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Ten Sefirot, One Sefirot

When the Sefer Yetzirah summarizes the essence of the sefirot, it does so by describing them as “of nothingness.” More so than any of the channels, they are united in a common being, which is no being, or a being so full that it exceeds being as a specific beings like planets and stars and animals. This nothingness divides itself and in dividing itself sets the tree in motion.

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[NB] Zohar and Plant Spirit

I keep meaning to post this, so now I am:

They sewed together fig leaves. They knew to be covered by the shade of that tree from which they had eaten, called ‘leaves of the tree.’

And made themselves loincloths. Rabbe Yose said, ‘Once they knew of this world and clung to it, they saw that this world is conducted by those leaves of the tree. So they built themselves a stronghold, fortifying themselves with them in this world, discovering every kind of magic. They sought to gird themselves with the weapons of those leaves of the tree for protection.”—Zohar, translated by Daniel Matt (1:36b, p. 229)

This being Kabbalism, there are probably a few puns going on, but I do wonder if reading them like dream puns might be the way to go (i.e., all of the levels of meaning are active even if we favor one level at at time in discursive thought).

In other words, yes, these ‘leaves of the tree’ are the sefirot, and the sefirot ‘conduct’ the world (Chokmah and Binah), but they are also the leaves of a tree, a sacred tree through which magical-sorcerous knowledge was procured. The knowledge of the sefirot might then be joined to partaking of the knowledge of the plant world.

Also, that the world of plants ‘conducts’ this world.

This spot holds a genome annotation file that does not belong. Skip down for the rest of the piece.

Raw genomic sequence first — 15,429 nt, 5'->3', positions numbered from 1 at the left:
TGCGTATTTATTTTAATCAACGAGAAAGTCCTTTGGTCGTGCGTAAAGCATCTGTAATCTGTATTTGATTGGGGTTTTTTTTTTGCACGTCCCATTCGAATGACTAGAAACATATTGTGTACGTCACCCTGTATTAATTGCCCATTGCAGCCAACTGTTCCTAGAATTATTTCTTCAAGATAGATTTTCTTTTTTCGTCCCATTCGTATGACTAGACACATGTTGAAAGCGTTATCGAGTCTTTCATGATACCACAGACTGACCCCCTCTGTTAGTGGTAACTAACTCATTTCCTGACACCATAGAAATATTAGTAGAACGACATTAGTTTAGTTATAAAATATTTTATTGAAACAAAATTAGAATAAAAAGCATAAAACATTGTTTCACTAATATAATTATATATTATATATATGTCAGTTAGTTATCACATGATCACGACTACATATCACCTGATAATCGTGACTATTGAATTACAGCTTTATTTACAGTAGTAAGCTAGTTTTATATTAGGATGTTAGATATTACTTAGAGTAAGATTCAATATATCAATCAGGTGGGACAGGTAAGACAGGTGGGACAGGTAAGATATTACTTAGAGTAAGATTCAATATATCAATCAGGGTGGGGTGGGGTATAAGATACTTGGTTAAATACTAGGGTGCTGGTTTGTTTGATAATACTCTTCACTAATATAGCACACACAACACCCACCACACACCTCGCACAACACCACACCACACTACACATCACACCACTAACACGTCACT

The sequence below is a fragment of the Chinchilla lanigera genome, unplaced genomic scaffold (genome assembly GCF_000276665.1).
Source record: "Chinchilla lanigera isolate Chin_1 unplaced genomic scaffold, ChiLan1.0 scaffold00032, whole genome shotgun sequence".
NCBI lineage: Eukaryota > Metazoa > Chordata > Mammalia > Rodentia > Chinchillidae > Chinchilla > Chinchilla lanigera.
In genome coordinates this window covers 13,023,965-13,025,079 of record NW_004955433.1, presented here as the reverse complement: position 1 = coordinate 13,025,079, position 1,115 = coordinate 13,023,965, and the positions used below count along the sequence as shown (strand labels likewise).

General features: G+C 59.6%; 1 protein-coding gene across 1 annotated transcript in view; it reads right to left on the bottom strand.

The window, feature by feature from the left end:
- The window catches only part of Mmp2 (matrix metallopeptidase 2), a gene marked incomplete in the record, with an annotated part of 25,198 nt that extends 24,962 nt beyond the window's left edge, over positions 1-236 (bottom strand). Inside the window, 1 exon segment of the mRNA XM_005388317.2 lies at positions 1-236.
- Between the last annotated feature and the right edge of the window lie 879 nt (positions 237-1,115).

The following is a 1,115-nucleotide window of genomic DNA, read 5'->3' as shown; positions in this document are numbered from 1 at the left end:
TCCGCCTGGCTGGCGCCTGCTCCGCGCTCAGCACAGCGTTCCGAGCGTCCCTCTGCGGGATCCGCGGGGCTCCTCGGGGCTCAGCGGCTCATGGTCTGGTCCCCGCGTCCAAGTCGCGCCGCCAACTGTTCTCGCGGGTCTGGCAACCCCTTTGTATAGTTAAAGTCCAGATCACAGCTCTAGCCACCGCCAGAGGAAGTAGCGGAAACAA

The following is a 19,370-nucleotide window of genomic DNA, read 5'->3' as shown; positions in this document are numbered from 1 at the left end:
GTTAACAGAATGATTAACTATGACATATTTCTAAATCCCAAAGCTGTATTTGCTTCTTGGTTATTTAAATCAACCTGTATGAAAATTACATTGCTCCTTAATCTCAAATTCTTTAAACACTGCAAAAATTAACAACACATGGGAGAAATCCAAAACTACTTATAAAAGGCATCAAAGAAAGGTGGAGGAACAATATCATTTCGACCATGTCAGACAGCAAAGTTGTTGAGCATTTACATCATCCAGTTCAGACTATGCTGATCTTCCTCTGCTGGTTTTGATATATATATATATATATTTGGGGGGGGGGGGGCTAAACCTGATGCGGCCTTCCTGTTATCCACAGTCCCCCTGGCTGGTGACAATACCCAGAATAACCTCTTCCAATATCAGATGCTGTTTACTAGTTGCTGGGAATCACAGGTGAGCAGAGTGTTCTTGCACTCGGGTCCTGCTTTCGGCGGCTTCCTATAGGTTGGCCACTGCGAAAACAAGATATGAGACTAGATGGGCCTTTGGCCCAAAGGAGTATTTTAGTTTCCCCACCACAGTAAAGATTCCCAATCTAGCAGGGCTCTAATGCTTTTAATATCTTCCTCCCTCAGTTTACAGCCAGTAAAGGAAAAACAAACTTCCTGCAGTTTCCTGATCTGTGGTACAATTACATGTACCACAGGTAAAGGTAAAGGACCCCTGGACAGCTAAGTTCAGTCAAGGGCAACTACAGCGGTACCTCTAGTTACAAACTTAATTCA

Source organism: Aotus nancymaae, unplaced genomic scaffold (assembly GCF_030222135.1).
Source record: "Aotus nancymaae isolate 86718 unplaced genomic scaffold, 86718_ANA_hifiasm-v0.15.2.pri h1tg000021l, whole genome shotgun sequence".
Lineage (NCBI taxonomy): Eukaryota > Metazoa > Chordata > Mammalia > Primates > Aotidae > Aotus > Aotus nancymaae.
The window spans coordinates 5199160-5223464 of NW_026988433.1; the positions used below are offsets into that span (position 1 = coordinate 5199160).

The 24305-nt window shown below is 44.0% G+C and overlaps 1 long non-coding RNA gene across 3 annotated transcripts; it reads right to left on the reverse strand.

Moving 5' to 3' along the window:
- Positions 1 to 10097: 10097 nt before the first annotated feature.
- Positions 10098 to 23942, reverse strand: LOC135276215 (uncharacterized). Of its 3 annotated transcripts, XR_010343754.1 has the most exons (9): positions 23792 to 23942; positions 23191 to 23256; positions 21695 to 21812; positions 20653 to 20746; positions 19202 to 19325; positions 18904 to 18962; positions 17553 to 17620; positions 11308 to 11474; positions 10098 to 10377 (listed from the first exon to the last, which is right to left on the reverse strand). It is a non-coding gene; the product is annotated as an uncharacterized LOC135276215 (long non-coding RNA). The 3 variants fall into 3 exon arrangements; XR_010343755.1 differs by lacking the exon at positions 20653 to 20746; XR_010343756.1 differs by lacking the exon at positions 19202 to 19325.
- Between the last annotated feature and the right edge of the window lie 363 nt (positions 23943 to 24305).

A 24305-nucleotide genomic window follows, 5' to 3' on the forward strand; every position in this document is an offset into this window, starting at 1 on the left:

[NB] Emanation and Sefirot

I find that after i write a post like the last one, I return to the Kabbalistic material with more clarity. Writing out my current sense of the material also liberates me from that understanding and when I return to the texts, I come to them refreshed. This post pulls together threads spun in this post (on the misunderstandings that result from reading Kabbalistic material with a heavy Neoplatonic bias) and the last post (contemplating the relationship of the sefirot). It should be fairly short.

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Kabbalah with Less Neoplatonism

Yesterday, I had a brief exchange between Ted Hand and Cole Tucker on twitter that warrants a lengthier response for which twitter is not suited. The discussion began with a question from Ted as to whether we should identify the Kabbalistic sefirot with the Neoplatonic henads. He also posted a snippet from a related discussion in which the Porphyrian Tree was used to suggest the common roots of Kabbalah and Neoplatonism (here is a link to Wikipedia where you can see the tree more clearly).

I want to unpack my answer (that the proper units of comparison should be between the henads and the channels of the tree, the henads and the sacred alphabet) because I think that comparison helps to differentiate the Kabbalistic perspective from the Neoplatonic one. The tendency to fuse Kabbalism and Neoplatonism has obscured fundamental differences between them and I want to talk about how my practice has led me to redifferentiate them. This is primarily a conceptual discussion, though, and I touch on practical matters lightly, as illustrative tangents.